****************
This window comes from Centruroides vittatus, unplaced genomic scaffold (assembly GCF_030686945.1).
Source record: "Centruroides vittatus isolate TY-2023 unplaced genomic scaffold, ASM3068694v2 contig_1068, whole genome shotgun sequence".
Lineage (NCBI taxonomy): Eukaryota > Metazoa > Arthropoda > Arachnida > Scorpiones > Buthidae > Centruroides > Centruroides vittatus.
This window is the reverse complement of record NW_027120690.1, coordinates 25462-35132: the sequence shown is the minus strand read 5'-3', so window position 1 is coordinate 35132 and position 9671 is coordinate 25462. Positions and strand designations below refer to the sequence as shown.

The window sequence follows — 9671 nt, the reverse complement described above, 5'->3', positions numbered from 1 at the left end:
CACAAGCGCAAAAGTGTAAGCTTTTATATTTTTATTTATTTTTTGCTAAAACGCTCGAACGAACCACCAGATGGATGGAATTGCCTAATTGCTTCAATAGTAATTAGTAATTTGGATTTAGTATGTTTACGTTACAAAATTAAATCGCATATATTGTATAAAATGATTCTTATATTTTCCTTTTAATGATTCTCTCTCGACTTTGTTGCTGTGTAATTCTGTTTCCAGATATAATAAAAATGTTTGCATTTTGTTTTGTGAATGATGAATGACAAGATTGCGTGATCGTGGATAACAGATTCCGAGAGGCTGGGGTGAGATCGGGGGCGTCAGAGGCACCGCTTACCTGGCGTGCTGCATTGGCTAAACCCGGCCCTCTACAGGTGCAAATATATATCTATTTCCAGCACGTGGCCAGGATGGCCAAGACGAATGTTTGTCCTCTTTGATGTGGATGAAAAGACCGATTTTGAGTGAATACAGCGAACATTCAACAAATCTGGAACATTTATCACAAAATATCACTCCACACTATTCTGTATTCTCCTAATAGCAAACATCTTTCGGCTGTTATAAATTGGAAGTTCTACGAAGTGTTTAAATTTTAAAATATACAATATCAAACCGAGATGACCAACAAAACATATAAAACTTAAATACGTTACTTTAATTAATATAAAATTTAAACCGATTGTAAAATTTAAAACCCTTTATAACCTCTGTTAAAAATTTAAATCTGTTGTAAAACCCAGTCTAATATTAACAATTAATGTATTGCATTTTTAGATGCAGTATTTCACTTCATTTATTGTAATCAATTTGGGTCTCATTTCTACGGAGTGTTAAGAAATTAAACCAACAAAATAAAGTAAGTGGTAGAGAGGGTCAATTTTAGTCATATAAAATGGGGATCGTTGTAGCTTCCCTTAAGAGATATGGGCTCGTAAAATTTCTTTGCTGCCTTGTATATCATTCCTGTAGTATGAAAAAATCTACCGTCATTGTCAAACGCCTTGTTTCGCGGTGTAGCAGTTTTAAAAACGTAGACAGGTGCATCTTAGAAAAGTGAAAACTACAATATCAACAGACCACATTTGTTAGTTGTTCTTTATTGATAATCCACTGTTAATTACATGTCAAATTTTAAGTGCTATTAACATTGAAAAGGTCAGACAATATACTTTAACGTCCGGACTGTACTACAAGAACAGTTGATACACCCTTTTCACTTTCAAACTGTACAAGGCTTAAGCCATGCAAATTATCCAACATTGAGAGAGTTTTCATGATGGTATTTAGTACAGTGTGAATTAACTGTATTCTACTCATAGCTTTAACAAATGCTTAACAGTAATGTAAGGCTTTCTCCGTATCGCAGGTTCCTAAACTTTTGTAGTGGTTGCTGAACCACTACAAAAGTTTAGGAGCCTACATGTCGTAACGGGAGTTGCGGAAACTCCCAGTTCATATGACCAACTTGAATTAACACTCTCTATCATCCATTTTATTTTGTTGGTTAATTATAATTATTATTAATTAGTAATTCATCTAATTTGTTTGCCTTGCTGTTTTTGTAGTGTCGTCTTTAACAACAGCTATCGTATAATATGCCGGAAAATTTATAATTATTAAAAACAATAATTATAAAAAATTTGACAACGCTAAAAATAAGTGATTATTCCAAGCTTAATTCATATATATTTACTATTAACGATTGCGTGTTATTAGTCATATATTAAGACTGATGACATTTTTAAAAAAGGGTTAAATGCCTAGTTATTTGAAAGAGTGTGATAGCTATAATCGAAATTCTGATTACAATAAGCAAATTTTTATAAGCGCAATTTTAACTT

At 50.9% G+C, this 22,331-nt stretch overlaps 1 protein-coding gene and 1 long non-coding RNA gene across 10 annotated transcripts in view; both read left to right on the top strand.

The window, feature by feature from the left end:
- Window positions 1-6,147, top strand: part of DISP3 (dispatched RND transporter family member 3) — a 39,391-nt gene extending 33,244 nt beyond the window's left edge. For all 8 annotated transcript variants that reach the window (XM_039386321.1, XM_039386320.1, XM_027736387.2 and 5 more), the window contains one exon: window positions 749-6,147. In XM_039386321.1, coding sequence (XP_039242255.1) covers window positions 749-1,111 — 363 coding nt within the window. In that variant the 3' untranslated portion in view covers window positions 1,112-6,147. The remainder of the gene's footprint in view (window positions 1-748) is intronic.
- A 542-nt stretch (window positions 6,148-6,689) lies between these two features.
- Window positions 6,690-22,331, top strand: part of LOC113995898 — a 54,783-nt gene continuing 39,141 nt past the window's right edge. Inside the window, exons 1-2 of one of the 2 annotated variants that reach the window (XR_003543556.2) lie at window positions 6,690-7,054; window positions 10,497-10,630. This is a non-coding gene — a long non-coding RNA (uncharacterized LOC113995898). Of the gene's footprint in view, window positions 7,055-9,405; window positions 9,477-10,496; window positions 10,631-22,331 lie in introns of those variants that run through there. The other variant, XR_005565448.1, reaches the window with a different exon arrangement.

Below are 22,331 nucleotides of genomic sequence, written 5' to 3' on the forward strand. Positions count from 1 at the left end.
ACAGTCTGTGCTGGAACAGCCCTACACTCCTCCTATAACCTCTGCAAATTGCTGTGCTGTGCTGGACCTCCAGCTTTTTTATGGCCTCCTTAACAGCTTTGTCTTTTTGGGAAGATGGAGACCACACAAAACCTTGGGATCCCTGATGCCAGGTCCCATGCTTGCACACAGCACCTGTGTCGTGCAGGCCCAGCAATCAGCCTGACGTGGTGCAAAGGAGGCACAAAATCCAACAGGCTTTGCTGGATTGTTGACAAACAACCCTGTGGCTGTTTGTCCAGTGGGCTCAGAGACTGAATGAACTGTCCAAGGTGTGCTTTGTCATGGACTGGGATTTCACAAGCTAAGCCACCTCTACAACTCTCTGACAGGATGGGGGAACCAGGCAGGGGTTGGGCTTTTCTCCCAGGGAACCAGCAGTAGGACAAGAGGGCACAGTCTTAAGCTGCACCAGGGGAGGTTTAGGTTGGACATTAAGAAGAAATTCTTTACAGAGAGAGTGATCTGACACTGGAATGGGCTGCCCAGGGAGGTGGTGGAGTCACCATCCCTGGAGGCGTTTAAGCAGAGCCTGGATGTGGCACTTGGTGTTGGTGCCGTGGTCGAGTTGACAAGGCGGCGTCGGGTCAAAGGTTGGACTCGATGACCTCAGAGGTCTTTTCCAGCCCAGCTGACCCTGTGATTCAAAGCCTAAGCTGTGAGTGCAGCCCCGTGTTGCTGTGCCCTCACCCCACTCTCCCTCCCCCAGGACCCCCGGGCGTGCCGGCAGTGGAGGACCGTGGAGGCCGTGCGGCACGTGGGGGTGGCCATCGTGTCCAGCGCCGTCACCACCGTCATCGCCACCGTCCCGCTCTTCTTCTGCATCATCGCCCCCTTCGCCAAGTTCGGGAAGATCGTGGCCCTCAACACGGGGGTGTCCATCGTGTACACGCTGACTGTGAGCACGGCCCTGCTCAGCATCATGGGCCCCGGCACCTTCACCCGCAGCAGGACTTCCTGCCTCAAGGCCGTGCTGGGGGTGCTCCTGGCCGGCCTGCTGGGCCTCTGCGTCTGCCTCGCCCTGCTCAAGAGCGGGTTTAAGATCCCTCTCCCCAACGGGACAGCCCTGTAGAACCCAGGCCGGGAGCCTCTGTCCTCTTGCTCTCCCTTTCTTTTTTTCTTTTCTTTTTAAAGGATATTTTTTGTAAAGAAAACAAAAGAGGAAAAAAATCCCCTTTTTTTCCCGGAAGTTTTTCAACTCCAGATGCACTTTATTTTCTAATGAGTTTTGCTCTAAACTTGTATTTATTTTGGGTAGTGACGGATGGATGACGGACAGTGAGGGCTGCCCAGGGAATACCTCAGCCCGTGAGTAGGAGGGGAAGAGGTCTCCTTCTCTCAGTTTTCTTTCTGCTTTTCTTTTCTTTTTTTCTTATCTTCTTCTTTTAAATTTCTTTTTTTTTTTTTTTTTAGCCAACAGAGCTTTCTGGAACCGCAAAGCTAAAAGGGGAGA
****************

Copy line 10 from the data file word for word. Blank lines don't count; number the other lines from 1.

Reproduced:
- A 542-nt stretch (window positions 6,148-6,689) lies between these two features.